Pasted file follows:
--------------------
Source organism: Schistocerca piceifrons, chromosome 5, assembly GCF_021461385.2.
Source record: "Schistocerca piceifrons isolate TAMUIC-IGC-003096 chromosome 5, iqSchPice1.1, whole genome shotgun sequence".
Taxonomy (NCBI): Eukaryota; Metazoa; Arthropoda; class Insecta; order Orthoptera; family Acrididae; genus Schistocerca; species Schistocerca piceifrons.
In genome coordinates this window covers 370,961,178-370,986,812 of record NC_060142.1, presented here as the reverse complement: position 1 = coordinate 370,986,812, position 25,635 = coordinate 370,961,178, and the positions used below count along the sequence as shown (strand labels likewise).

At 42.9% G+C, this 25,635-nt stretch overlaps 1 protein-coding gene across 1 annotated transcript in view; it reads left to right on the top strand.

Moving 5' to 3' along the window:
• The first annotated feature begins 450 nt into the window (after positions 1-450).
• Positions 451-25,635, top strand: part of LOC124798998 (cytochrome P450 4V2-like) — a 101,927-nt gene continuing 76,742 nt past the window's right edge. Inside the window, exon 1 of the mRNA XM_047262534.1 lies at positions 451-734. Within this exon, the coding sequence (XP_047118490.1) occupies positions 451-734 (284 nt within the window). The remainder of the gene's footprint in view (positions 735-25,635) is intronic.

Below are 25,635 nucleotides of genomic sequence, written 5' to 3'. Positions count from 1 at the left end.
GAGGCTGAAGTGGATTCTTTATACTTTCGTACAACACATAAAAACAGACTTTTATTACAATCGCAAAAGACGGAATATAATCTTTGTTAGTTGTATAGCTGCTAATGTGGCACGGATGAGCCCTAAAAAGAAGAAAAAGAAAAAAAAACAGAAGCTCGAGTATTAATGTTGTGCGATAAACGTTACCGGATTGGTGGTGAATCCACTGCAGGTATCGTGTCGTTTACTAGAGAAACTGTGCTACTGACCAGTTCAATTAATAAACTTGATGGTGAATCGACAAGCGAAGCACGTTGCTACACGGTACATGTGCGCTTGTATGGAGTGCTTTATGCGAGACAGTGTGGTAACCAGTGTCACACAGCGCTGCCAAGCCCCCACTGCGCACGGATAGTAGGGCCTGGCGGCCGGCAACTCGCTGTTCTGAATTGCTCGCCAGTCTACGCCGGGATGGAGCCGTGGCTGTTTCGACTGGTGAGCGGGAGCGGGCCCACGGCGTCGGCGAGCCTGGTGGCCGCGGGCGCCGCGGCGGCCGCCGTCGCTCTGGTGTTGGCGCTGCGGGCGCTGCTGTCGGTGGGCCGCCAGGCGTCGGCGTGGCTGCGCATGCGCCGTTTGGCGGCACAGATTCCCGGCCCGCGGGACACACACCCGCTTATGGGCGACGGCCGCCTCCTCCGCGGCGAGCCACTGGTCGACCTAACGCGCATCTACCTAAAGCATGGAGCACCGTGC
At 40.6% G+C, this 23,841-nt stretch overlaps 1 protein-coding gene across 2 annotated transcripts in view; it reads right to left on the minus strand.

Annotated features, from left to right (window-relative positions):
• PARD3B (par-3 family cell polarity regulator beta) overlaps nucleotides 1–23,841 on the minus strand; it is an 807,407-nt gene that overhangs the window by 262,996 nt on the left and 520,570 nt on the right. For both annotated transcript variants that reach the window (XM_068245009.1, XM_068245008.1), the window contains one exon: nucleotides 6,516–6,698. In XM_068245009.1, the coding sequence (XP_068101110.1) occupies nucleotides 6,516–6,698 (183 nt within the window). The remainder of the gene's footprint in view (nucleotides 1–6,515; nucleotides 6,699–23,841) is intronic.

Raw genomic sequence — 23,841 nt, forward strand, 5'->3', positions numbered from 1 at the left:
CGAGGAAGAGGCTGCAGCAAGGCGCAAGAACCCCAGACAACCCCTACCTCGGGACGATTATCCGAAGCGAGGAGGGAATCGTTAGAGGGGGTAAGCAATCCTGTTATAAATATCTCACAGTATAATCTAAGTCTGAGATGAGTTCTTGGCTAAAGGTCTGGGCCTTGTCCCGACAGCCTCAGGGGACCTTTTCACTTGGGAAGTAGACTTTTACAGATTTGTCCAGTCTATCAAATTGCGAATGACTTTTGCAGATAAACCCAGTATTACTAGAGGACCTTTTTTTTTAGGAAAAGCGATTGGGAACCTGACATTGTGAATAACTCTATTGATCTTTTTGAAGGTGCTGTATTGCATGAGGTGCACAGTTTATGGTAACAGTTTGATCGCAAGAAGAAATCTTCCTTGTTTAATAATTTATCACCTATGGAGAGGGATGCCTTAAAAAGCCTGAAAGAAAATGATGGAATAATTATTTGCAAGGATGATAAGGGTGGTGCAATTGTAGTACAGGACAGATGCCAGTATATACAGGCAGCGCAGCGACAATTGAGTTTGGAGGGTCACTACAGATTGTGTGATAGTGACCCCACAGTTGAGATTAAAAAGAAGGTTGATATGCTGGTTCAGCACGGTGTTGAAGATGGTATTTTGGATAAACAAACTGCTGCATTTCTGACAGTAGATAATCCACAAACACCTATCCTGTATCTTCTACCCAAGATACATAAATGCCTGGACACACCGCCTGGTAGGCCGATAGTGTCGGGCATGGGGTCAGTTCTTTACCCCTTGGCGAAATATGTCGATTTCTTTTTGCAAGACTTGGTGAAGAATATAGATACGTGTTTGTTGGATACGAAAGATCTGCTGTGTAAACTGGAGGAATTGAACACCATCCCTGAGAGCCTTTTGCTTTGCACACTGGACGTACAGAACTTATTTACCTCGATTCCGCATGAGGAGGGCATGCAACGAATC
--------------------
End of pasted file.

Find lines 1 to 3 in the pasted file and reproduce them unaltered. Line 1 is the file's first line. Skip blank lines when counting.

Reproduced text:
Source organism: Schistocerca piceifrons, chromosome 5, assembly GCF_021461385.2.
Source record: "Schistocerca piceifrons isolate TAMUIC-IGC-003096 chromosome 5, iqSchPice1.1, whole genome shotgun sequence".
Taxonomy (NCBI): Eukaryota; Metazoa; Arthropoda; class Insecta; order Orthoptera; family Acrididae; genus Schistocerca; species Schistocerca piceifrons.